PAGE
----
Food is powerful.
Through the tiniest bite or the slightest aroma, food can remind us of our most incredible memories while creating new shared experiences that transcend social barriers.
Every summer, a diverse group of barbecue enthusiasts assembles on the Texas A&M University campus for one reason: Barbecue Summer Camp. These enthusiasts come from all over the world, serve in various careers and embrace their unique human experience while bonding over their mutual love and respect for barbecue. Attracting both hobbyists and professional chefs alike, the camp attendees often spend years on the waiting list to get the opportunity to learn the basics of barbecue from the best in the country.
We see relationships forged in this classroom among people who would have never met, except for this camp.Jeffrey W. Savell, Ph.D., vice chancellor and dean for Agriculture and Life Sciences
“My favorite thing about our meat science programming, specifically with barbecue, is the people,” said Jeffrey W. Savell, Ph.D., vice chancellor and dean for Agriculture and Life Sciences. “We bring together people from different walks of life to experience and learn Texas barbecue. We see relationships forged in this classroom among people who would have never met except for this camp. It is inspirational to see the walls come down as everyone shares about their unique experience with barbecue.”
Meat science expertise craved across the world
Barbecue Summer Camp is one event among a handful of popular experiences that has been created by the meat science expertise homed within the Department of Animal Science at the Texas A&M College of Agriculture and Life Sciences.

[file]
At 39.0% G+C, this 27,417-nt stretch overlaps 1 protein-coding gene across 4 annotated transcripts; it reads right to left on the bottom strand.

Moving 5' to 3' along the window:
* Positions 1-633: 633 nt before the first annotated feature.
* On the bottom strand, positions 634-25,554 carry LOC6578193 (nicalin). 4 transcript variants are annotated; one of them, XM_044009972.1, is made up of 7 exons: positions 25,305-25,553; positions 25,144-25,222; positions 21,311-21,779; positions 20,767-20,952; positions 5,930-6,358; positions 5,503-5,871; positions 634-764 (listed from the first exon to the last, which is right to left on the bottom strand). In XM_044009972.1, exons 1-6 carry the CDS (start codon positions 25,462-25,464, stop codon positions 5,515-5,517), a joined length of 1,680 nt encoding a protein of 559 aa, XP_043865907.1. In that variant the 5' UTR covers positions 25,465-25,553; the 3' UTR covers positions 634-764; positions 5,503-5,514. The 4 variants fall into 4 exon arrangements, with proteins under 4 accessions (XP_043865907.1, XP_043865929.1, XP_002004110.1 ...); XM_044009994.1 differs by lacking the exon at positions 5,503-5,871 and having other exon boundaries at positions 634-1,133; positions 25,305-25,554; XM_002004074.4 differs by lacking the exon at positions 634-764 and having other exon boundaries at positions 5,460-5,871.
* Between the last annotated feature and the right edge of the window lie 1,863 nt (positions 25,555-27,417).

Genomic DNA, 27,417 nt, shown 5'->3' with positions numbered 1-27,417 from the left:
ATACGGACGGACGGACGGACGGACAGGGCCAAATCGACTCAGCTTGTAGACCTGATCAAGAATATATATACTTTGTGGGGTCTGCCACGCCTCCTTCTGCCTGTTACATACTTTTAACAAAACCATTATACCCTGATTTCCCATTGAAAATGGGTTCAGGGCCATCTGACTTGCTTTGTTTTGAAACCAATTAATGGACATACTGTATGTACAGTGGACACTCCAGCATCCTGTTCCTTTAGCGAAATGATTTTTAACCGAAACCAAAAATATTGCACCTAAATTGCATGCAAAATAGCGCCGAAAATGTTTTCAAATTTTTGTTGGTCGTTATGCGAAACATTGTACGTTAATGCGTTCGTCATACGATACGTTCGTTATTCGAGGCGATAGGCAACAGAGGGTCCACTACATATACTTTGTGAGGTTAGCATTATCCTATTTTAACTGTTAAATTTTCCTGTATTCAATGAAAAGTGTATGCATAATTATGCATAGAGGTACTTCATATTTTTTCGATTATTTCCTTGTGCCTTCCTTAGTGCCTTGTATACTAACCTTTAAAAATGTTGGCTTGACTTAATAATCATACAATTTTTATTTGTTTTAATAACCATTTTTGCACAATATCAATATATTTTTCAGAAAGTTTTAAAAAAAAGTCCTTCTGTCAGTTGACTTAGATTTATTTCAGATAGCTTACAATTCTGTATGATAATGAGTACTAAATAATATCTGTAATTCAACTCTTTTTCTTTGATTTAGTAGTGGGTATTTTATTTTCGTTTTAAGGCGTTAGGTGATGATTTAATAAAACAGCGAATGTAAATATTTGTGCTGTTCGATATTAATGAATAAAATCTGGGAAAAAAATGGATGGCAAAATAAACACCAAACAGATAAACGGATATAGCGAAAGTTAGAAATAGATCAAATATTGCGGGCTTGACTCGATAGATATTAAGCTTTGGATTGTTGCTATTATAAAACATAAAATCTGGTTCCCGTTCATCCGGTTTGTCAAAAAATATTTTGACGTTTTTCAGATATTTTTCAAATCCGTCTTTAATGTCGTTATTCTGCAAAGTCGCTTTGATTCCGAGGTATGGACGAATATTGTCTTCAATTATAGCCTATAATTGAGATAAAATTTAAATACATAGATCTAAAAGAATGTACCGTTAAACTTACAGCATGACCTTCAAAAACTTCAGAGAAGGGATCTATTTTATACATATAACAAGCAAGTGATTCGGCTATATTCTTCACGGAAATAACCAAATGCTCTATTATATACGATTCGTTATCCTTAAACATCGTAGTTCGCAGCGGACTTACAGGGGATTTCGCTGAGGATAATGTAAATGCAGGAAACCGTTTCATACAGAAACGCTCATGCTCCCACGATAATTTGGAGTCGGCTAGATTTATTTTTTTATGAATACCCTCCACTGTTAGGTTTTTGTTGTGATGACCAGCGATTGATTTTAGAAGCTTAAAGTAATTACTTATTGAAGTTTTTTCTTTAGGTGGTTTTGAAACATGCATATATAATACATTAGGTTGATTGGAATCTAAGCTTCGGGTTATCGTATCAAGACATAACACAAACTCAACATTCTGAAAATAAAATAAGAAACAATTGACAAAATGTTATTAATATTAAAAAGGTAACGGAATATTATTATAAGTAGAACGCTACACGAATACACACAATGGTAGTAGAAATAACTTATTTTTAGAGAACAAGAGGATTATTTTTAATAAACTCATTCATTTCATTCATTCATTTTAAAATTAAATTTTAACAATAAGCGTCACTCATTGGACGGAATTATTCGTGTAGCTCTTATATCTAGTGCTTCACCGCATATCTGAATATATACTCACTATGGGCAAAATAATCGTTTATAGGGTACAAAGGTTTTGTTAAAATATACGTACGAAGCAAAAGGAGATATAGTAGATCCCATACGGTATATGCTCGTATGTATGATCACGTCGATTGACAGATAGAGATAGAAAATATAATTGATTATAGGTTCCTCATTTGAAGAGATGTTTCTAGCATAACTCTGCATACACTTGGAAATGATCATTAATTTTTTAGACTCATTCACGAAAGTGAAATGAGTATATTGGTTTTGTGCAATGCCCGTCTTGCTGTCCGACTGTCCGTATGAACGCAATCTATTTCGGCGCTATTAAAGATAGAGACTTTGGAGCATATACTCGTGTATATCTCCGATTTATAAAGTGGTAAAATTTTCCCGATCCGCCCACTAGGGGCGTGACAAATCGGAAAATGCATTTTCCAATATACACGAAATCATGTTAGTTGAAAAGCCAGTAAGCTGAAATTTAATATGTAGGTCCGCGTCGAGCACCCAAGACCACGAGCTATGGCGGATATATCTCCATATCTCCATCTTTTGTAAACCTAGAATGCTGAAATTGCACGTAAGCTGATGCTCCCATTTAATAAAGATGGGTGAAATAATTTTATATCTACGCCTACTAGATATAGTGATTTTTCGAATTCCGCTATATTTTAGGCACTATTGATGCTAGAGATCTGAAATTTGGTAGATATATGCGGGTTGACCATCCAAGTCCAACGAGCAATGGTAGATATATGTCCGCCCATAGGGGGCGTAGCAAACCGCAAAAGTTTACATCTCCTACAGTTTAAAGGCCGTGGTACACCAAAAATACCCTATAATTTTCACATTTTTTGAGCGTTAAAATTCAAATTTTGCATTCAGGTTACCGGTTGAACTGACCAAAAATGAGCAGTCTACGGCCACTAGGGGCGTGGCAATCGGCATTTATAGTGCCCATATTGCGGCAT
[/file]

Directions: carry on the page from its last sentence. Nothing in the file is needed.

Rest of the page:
The Department of Animal Science is one of the largest and most complex departments teaching animal science in the nation. As such, it draws people from across the world to seek out the expertise of the faculty and students.
This type of program demonstrates how important food is to us as humans. We have a university dedicated to the study of animal husbandry, veterinary sciences, animal nutrition … I’m blown away by the animal science teachings at Texas A&M. I’ve never seen anything like this in my life, to be honest, and I’m not saying that because you’re here.Hattem Mattar, 2022 Barbecue Summer Camp attendee from the United Arab Emirates
July 2022’s camp brought Hattem Mattar, the self-dubbed “first Arab pitmaster” and owner of several successful restaurants in Dubai, to Texas. According to longtime Barbecue Summer Camp supporter Bryan Bracewell ’98 of Southside Market and Barbecue, Mattar has made a culinary name for himself in the United Arab Emirates because he fuses Central Texas barbecue concepts with meats and spices local to the area.
“I tell people that barbecue belongs to everybody on the planet, no matter what country you come from. Every culture on the planet has a live-fire cuisine and fire is the most recognized smell in the world. Your brain is hardwired to recognize that smell for safety, for community, for food and for protection, so if you are Turkish in Argentina eating barbecue then you have a sense of nostalgia to home because of the live-fire element.”Hattem Mattar
“We were honored to have Hattem join us. He spoke about how food and barbecue can save the world, and his message was incredibly well-received by our attendees,” said Savell. “Every camp, we celebrate the diversity of our attendees and we listen to their individual experiences as they relate to barbecue because. By celebrating the diversity, we celebrate our similarities.”
A space for both barbecue experts and beginners
This camp session boasted a healthy amount of barbecue novices and beginners while attracting a wide range of barbecue veterans, from a Food Network competitor to professional chefs.
The attendees spent their time learning from the best of the industry, including listening to panels of pitmasters.
For more information on the annual camp, go to https://bbq.tamu.edu/barbecue-summer-camp/.